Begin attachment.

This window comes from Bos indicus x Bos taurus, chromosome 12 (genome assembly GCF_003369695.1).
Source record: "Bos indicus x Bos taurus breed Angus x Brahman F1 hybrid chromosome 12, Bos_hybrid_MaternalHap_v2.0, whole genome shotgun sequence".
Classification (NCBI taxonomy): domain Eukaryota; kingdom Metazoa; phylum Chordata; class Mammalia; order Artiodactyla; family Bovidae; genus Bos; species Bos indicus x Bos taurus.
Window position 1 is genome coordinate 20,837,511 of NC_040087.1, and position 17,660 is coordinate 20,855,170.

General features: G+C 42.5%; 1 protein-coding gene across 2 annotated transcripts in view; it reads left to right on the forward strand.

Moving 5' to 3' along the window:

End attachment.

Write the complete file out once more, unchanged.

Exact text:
This window comes from Bos indicus x Bos taurus, chromosome 12 (genome assembly GCF_003369695.1).
Source record: "Bos indicus x Bos taurus breed Angus x Brahman F1 hybrid chromosome 12, Bos_hybrid_MaternalHap_v2.0, whole genome shotgun sequence".
Classification (NCBI taxonomy): domain Eukaryota; kingdom Metazoa; phylum Chordata; class Mammalia; order Artiodactyla; family Bovidae; genus Bos; species Bos indicus x Bos taurus.
Window position 1 is genome coordinate 20,837,511 of NC_040087.1, and position 17,660 is coordinate 20,855,170.

General features: G+C 42.5%; 1 protein-coding gene across 2 annotated transcripts in view; it reads left to right on the forward strand.

Moving 5' to 3' along the window: